As a futurist, I often get asked to predict the business trends that organizations can afford to ignore, because, while they generate a lot of buzz, they are also likely to fizzle out. On the other hand, we must also pay attention to business innovations that are gathering such rapid strength that adoption is now essential. Let's look at a few.
A blockchain is a data structure that builds a digital ledger of transactions and shares it among a distributed network of computers. Using cryptography, each participant interacts with the ledger in a secure way without the need for a central authority. Bitcoin was the first app built using the platform in 2008, with a premise of sending digital payments between any two parties without the help of a financial institution. Bitcoin has now been joined by hundreds of other cryptocurrencies, and the model has moved out of financial services: organizations, employees, and customers are using it for all types of transactions.
Deep learning (programming machines to mimic the actions of the human brain), is driving a whole new set of business innovations. It's the process of training computers to recognize patterns in data and then classify and categorize them as a human brain could. Together with complex algorithms, deep learning is already helping machines to participate in defining project scope, analyzing risks, developing budgets and allocating resources. It's catching on because it has massive implications.
As organizations specialize and the contract workforce continues its exponential growth, we will see the demise of stable teams working together for years.
A bot is a device or piece of software that leverages artificial intelligence to execute commands or perform routine tasks. You can buy bots or leverage existing apps, but many organizations are building their own. Using minimum programming, you can create an office digital assistant to do everything from sending documents from the cloud to the printer and checking calendars and to-do lists to managing shared devices and setting up team meetings. Bots can also reduce the time it takes to get answers while still being highly tailored to a customer's preferences.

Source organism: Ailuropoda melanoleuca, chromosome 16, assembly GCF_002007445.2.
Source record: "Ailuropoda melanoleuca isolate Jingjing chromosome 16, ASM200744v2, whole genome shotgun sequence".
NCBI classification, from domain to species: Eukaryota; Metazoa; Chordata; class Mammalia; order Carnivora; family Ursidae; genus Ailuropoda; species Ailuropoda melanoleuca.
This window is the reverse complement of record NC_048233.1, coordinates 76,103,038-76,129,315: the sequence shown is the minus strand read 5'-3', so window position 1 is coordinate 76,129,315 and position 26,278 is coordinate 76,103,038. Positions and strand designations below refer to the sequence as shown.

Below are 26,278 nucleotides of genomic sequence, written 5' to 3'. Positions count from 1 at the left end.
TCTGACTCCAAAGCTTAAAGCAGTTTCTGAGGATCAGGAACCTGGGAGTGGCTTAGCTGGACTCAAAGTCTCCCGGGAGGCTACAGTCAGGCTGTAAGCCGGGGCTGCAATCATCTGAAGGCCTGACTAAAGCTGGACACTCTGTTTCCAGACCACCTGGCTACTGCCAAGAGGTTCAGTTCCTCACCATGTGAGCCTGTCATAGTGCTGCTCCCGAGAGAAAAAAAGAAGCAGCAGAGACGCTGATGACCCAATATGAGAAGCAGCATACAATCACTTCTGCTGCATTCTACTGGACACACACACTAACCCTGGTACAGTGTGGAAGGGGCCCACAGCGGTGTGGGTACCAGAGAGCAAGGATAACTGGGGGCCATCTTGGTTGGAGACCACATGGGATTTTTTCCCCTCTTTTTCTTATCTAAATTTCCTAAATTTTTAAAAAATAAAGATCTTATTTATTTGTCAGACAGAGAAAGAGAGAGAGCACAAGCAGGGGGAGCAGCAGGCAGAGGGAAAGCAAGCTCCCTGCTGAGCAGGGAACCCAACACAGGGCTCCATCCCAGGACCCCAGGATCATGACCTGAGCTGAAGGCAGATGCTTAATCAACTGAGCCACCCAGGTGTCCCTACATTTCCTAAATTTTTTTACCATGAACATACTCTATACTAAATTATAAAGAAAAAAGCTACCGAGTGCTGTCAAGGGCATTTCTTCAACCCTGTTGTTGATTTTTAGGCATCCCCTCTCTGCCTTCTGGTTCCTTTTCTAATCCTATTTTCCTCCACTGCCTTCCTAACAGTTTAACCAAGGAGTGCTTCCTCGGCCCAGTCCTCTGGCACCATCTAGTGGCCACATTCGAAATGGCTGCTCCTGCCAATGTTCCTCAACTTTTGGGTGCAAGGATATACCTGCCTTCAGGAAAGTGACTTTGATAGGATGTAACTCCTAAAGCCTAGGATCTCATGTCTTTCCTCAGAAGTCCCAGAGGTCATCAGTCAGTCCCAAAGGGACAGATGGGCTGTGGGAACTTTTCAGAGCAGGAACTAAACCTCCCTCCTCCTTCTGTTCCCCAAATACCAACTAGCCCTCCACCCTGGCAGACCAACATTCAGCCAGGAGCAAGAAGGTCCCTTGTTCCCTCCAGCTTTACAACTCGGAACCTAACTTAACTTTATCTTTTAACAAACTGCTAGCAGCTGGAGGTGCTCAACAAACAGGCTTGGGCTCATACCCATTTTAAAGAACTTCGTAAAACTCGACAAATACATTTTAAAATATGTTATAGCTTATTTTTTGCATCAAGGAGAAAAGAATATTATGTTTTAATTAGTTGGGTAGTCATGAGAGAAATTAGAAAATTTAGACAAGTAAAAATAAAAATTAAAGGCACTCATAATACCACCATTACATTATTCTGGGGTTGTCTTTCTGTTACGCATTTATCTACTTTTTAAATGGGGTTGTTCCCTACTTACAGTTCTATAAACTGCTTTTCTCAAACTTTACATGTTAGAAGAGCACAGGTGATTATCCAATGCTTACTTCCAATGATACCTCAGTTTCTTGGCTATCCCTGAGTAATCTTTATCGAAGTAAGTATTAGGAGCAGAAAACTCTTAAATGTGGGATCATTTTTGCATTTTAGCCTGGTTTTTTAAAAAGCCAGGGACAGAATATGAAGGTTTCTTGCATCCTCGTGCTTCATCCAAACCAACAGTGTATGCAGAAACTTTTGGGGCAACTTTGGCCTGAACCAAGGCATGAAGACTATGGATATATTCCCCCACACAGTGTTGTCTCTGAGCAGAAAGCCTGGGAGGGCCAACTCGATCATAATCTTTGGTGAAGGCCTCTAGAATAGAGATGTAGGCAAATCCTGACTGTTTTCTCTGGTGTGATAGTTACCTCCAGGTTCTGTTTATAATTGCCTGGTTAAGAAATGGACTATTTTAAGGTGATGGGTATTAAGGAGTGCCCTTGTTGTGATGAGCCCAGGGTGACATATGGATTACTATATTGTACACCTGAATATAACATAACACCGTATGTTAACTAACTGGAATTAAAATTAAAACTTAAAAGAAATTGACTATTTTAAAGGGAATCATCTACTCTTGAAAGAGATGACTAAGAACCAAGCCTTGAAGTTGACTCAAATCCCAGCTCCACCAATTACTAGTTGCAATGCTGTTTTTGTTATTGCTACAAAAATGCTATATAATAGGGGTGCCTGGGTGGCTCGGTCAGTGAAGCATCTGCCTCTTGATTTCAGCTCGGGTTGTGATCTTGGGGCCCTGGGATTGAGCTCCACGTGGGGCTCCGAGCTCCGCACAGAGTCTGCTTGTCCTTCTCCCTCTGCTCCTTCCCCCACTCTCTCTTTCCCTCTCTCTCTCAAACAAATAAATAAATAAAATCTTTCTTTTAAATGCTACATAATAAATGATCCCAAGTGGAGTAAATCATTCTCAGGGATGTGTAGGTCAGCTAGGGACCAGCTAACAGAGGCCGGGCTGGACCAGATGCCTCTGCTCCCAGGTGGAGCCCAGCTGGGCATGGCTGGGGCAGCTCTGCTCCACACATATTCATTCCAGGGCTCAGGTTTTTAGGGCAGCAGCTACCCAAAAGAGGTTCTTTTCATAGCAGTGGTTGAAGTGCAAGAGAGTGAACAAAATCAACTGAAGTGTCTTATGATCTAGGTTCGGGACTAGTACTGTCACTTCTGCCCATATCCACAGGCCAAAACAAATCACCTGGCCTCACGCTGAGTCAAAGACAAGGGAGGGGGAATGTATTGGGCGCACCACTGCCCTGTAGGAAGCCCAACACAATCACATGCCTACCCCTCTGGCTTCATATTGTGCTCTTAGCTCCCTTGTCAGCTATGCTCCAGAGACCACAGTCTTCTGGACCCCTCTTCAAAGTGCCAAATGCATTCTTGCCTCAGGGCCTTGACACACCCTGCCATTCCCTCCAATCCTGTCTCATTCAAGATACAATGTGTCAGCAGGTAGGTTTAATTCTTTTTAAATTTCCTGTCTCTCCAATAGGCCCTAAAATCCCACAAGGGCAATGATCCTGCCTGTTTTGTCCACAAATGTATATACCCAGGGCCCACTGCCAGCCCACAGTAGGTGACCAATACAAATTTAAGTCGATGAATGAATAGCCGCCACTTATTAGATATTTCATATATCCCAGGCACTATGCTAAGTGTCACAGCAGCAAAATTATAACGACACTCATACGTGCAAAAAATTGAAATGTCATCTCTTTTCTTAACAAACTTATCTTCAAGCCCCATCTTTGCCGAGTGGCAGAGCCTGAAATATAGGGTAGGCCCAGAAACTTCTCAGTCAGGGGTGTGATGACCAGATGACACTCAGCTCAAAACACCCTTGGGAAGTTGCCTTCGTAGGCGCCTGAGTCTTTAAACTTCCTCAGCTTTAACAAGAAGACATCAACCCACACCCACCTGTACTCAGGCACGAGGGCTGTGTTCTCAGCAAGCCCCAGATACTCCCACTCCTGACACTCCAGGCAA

Affective computing involves the recognition, interpretation, replication and manipulation of human emotions by machines, and the resulting business innovations grow sophisticated every year. Organizations are leveraging affective computing applications, including service and management robots that determine how to engage with a customer or employee based on reading the human's level of frustration, satisfaction and everything in between. You might think of it as the next generation of RPA (robotic process automation), in which software emulates the actions of a human engaging with a given business process.
In a swarm team, a group forms and disbands with lightning speed for the express purpose of solving a particular business problem. As organizations specialize and the contract workforce continues its exponential growth, we will see the demise of stable teams working together for years. Instead, business innovations like distributed swarm teams will prevail, driven by advances in virtual reality, augmented reality and telepresence. The increase in swarm team members will also facilitate the rise of business innovations like co-working. Real-time marketplaces can help mobile professionals locate the most effective spaces to work—for an hour, a week or a few months.
Within a year or so, these business innovations will change the way organizations engage with their constituents every day. If you aren't familiar with their applications, read up during your commute or pull in an expert or knowledgeable employee.
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